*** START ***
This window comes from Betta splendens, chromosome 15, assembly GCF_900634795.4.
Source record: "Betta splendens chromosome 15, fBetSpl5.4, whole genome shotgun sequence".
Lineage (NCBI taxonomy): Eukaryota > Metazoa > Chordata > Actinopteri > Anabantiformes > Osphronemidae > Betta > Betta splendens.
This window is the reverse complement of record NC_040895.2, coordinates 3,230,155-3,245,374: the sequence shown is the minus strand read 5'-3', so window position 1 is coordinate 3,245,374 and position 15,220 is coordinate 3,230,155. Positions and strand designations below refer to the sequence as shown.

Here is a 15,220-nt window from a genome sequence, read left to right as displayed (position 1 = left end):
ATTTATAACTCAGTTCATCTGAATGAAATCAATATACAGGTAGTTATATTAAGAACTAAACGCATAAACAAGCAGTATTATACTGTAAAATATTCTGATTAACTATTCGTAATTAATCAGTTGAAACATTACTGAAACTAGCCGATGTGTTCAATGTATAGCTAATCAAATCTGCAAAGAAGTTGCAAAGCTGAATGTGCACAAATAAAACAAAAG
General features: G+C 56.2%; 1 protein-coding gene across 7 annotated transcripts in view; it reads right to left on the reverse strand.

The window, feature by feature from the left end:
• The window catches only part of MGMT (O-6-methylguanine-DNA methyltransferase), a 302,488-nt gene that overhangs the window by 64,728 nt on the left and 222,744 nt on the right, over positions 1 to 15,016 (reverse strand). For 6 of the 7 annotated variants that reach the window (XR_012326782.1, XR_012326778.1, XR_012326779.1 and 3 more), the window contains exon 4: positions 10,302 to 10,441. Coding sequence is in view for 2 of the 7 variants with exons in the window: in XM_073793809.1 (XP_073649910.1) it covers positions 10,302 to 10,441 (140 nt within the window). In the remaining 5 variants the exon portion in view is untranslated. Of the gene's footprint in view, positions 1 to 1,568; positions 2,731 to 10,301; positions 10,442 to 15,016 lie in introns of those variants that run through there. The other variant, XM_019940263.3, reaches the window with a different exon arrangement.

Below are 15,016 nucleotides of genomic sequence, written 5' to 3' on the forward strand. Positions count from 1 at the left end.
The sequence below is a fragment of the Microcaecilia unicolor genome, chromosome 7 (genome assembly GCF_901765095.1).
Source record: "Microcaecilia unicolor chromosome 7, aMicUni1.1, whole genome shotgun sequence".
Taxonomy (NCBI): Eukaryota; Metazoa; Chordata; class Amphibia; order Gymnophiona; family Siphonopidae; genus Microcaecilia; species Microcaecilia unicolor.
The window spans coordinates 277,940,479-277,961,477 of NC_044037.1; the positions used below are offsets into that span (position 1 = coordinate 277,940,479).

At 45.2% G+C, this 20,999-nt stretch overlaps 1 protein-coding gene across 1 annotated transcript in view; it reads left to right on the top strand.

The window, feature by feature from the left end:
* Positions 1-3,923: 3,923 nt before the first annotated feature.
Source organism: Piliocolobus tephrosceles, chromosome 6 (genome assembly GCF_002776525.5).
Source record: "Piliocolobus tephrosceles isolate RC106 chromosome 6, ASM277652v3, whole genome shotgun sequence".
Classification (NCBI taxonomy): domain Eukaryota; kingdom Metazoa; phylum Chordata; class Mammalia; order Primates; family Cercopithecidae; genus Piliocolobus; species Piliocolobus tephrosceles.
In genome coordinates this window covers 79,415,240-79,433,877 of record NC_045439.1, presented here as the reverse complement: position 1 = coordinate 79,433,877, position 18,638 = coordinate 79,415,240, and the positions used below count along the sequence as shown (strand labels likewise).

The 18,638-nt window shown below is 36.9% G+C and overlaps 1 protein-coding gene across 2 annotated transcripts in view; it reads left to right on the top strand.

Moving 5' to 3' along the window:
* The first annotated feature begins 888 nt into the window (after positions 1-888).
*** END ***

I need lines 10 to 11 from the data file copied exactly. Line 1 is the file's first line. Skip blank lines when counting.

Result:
Below are 15,016 nucleotides of genomic sequence, written 5' to 3' on the forward strand. Positions count from 1 at the left end.
The sequence below is a fragment of the Microcaecilia unicolor genome, chromosome 7 (genome assembly GCF_901765095.1).